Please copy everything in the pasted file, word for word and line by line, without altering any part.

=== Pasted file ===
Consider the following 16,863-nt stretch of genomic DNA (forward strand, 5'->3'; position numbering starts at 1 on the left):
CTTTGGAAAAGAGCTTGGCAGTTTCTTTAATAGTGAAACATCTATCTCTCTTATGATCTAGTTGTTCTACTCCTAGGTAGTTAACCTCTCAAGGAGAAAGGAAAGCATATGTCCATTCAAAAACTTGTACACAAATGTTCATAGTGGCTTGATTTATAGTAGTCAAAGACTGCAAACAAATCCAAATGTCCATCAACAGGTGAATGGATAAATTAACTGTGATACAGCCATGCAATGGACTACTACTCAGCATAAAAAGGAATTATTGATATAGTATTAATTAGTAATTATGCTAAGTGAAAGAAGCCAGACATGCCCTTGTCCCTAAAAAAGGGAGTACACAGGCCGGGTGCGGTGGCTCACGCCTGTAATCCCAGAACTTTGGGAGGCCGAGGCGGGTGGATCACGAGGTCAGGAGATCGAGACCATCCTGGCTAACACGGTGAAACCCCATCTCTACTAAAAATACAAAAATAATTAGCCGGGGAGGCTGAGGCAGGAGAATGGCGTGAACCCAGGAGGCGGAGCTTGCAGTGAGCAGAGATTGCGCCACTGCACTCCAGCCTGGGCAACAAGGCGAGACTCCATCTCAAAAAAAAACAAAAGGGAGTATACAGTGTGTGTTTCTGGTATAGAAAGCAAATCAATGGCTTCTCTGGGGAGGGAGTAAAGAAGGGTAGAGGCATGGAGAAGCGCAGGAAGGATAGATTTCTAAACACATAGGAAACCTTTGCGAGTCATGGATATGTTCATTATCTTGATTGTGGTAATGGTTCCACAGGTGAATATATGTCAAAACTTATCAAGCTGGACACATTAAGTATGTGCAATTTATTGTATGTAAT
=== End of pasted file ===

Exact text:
Consider the following 16,863-nt stretch of genomic DNA (forward strand, 5'->3'; position numbering starts at 1 on the left):
CTTTGGAAAAGAGCTTGGCAGTTTCTTTAATAGTGAAACATCTATCTCTCTTATGATCTAGTTGTTCTACTCCTAGGTAGTTAACCTCTCAAGGAGAAAGGAAAGCATATGTCCATTCAAAAACTTGTACACAAATGTTCATAGTGGCTTGATTTATAGTAGTCAAAGACTGCAAACAAATCCAAATGTCCATCAACAGGTGAATGGATAAATTAACTGTGATACAGCCATGCAATGGACTACTACTCAGCATAAAAAGGAATTATTGATATAGTATTAATTAGTAATTATGCTAAGTGAAAGAAGCCAGACATGCCCTTGTCCCTAAAAAAGGGAGTACACAGGCCGGGTGCGGTGGCTCACGCCTGTAATCCCAGAACTTTGGGAGGCCGAGGCGGGTGGATCACGAGGTCAGGAGATCGAGACCATCCTGGCTAACACGGTGAAACCCCATCTCTACTAAAAATACAAAAATAATTAGCCGGGGAGGCTGAGGCAGGAGAATGGCGTGAACCCAGGAGGCGGAGCTTGCAGTGAGCAGAGATTGCGCCACTGCACTCCAGCCTGGGCAACAAGGCGAGACTCCATCTCAAAAAAAAACAAAAGGGAGTATACAGTGTGTGTTTCTGGTATAGAAAGCAAATCAATGGCTTCTCTGGGGAGGGAGTAAAGAAGGGTAGAGGCATGGAGAAGCGCAGGAAGGATAGATTTCTAAACACATAGGAAACCTTTGCGAGTCATGGATATGTTCATTATCTTGATTGTGGTAATGGTTCCACAGGTGAATATATGTCAAAACTTATCAAGCTGGACACATTAAGTATGTGCAATTTATTGTATGTAAT